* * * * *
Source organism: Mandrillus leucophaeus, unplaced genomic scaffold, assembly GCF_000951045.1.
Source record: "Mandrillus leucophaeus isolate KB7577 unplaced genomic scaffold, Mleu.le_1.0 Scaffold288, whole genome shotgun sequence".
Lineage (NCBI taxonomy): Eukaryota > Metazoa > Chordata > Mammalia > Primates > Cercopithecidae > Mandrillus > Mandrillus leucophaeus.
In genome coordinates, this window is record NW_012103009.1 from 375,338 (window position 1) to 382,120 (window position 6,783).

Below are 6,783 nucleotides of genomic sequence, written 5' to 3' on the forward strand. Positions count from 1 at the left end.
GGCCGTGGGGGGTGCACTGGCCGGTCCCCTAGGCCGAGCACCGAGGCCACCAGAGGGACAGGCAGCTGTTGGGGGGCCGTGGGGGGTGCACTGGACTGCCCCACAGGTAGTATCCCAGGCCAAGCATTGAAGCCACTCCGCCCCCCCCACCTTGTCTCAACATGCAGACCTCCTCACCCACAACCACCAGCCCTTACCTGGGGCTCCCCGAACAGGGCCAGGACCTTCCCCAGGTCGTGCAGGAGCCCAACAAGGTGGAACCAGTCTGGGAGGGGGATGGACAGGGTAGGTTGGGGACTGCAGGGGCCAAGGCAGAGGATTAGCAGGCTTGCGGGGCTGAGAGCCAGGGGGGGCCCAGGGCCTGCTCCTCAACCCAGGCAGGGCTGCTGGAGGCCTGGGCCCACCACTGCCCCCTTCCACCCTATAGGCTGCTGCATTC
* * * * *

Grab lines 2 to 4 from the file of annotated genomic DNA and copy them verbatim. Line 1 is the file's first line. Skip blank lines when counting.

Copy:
Source record: "Mandrillus leucophaeus isolate KB7577 unplaced genomic scaffold, Mleu.le_1.0 Scaffold288, whole genome shotgun sequence".
Lineage (NCBI taxonomy): Eukaryota > Metazoa > Chordata > Mammalia > Primates > Cercopithecidae > Mandrillus > Mandrillus leucophaeus.
In genome coordinates, this window is record NW_012103009.1 from 375,338 (window position 1) to 382,120 (window position 6,783).